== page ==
The state assembly yesterday approved with a voice vote and without parliamentary debate a decree that strengthens the anti-conversion law. The Christian Association has protested.
Delhi (AsiaNews) The central-northern Madhya Pradesh Sate assembly yesterday passed a controversial bill making the state's anti-conversion law, in force since 1968, even tougher, by preventing "religious conversions by force or allurement". The new decree makes it obligatory for individuals intending to convert to inform the district magistrate through a declaration one month in advance failing which he will face a fine of Rs 1,000 or imprisonment.
Similarly, priests failing to inform the district authorities about their plans to preside over conversion ceremonies face up to one year imprisonment and a fine of Rs 5,000. The name and address of the converted and the date and venue of the conversion ceremony must be supplied.
After this first phase, the police "will verify the credentials of the priest or organisation ahead of the conversion and that this is not being done by force or with allurement".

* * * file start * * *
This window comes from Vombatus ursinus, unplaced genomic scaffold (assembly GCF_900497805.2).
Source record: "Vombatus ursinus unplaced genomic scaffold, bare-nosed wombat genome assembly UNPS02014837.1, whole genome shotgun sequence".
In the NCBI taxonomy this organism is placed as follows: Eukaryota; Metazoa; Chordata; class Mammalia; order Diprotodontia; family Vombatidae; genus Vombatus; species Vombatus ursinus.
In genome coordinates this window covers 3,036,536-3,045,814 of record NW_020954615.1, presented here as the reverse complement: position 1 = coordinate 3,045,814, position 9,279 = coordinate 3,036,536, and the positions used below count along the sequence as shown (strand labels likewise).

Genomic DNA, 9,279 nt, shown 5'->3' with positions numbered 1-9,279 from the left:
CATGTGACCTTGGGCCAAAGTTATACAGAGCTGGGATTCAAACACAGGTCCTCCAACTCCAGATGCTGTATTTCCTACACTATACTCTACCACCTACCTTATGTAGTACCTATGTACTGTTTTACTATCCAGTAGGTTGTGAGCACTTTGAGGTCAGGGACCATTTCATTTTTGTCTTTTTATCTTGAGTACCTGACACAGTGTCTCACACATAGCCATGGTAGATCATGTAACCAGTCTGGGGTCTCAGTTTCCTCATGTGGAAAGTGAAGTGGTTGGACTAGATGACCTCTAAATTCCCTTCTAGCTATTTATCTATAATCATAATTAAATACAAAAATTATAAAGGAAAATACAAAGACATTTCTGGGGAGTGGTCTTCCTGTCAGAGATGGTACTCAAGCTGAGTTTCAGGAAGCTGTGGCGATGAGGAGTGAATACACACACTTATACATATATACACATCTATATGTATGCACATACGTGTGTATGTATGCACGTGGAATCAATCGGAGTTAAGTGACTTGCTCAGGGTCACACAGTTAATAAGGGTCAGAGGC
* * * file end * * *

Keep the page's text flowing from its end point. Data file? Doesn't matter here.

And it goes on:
The amendment to the law was passed by a voice vote without discussion in the house: MPs belong to the opposition Congress party protested in vain against the text and the way in which it was approved.
Christian leaders say the new law "will give a new weapon to those people who constantly attack our missionaries". "Christians are implicated in trumped up conversion cases. This year alone, we were subject to 24 attacks by extremist nationalists who have molested us several times because of false proselytism charges," said president of the Christian Association, Indira Iyengar. (NC)